Now why am I bringing up February’s fabulous weather conditions?  Because back in 1974, before there was history, the internet, and Bruce Jenner was all man, I made my first visit to the Golden State.  Back in February 1974, the central coast was experiencing the same type of delightful weather patterns, with sunny, clear days and highs in the lows 70′s.It seems I had landed in a cold water paradise, where the redwoods got along with the sea.  Who knew?
Now why Santa Cruz?   I know some of you know the story, but it’s worth repeating.  I had first heard the name, Santa Cruz, in the summer of 1972, while attending the summer session of the University of Colorado.  I met a lovely young lady from San Francisco on my first night in Boulder, and I explained to her that I was a refugee from Syracuse University, fleeing the winters in upstate New York.
I told her I was in search of the “kind” weather, which coincidentally was how Boulder was advertised. “If you don’t like the weather, wait ten minutes.”  After she heard my story, she smiled brightly and uttered the magic words, “You should go to school in Santa Cruz.”
Was it kismet?  Was it fate that I had run into this blonde, tall glass of water who went on to become Wilhelmina model?  Well, sitting here in Santa Cruz forty three years later, I guess it was.  Because at that point, I didn’t know Santa Cruz from Jose Cruz.
So after a quick jaunt over to the European continent and the tip of Africa, I returned to the continent, where I then boarded a plane in New York and was deposited in the Golden State, specifically onto West Cliff Drive. My manifest destiny was complete.
I slept like a baby that night along the edge of the continent, and liked it so much that I extended my stay along the cliff to 14 years.  And the rest, they say, is history,  just like Stephen Curry winning the three point shootout in fine fashion on NBA All-Star Saturday night.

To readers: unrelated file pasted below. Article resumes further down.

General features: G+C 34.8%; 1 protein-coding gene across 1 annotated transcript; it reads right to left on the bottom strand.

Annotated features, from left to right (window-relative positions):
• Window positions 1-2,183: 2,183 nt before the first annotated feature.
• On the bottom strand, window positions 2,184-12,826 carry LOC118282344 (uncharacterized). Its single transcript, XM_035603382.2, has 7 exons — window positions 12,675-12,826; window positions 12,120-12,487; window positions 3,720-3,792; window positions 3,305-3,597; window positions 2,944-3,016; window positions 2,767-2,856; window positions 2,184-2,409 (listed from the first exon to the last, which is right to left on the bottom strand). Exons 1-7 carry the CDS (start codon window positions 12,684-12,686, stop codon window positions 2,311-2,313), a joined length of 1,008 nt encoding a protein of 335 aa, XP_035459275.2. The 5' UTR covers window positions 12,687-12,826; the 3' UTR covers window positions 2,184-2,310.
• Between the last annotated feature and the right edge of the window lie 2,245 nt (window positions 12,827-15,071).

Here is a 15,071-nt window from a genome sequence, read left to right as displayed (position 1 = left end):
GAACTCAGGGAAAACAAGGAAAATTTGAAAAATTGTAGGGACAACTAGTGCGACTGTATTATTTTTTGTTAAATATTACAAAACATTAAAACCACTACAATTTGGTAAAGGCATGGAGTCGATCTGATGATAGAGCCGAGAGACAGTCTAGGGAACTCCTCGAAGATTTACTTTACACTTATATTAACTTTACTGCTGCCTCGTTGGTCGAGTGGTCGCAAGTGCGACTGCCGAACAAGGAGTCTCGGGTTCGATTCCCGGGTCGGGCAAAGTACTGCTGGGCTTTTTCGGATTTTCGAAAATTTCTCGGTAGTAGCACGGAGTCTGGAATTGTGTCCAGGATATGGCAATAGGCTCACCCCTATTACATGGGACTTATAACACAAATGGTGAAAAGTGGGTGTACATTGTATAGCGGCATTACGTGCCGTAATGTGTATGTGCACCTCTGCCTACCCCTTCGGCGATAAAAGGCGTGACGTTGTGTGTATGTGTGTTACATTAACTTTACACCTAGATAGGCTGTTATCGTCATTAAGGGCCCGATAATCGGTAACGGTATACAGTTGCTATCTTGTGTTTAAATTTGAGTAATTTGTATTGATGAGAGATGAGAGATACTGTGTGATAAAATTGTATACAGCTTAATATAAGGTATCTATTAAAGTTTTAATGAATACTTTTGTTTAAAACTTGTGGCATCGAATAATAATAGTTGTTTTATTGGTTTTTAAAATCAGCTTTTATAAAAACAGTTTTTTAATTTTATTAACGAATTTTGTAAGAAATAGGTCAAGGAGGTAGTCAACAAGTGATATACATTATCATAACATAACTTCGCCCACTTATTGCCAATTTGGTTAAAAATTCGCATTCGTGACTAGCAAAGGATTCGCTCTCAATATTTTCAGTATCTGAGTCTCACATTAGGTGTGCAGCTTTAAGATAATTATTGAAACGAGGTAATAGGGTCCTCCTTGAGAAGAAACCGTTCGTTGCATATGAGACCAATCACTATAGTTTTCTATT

For today’s photo replay, we are returning to the evening of December 30.  There wasn’t too much cloud action in the sky, but as the sun started to dip between the clouds and heading for the horizon, I took out my zoom lens to capture the drama up close and personal on this night.  It’s just a kiss away.

On to some late night humor.  “Despite the Brian Williams lying scandal, NBC News led in the ratings last week. Although I should note the figures were reported by Brian Williams.  There’s a rumor that NBC is going to have Tom Brokaw fill in temporarily as the NBC News anchor. When asked why, a network spokesperson said, “Because the only other NBC person we have is Bill Cosby.” – Conan O’Brien

“It’s been reported that Beyoncé wore $10 million worth of jewels to the Grammys. When asked why, Beyoncé said, “I didn’t want to bring the good stuff.”  An old pair of shoes once owned by Justin Bieber has sold on eBay for $50,000. To be honest, they’re a little tight on me.  A Saudi Arabian prince has said that oil may never again rise above $100 a barrel. He said it’s gotten so bad he can’t afford to buy his wife her own car that she’s not allowed to drive.” -Conan O’Brien

“Once again it’s Fashion Week here in New York City. The top models of the day are very, very skinny. I did the math on this — it takes about a dozen models to actually create a shadow.  A woman in Manhattan went into a seafood restaurant, bit into a hunk of fish and got a fish hook in her mouth. I hate when you go into a restaurant and you’re the catch of the day.” -David Letterman

“Pot growers in the state of Washington have a problem. Supply there has outstripped demand and they have a lot more marijuana than they can sell.  Washington has more pot than they can smoke, which might help to explain why Pete Carroll called for a passing play on the 1 yard line.  The pot surplus is so bad in Washington right now that the governor is saying they may have to deploy Willie Nelson to the area.” -Jimmy Kimmel

So birthday wishes go out to my brother Paul, who turns the big 60 on Sunday.  He says he’s not concerned about turning sixty, and by early June, he’ll actually be able to say the number out loud.  Here’s joy to you, my brother.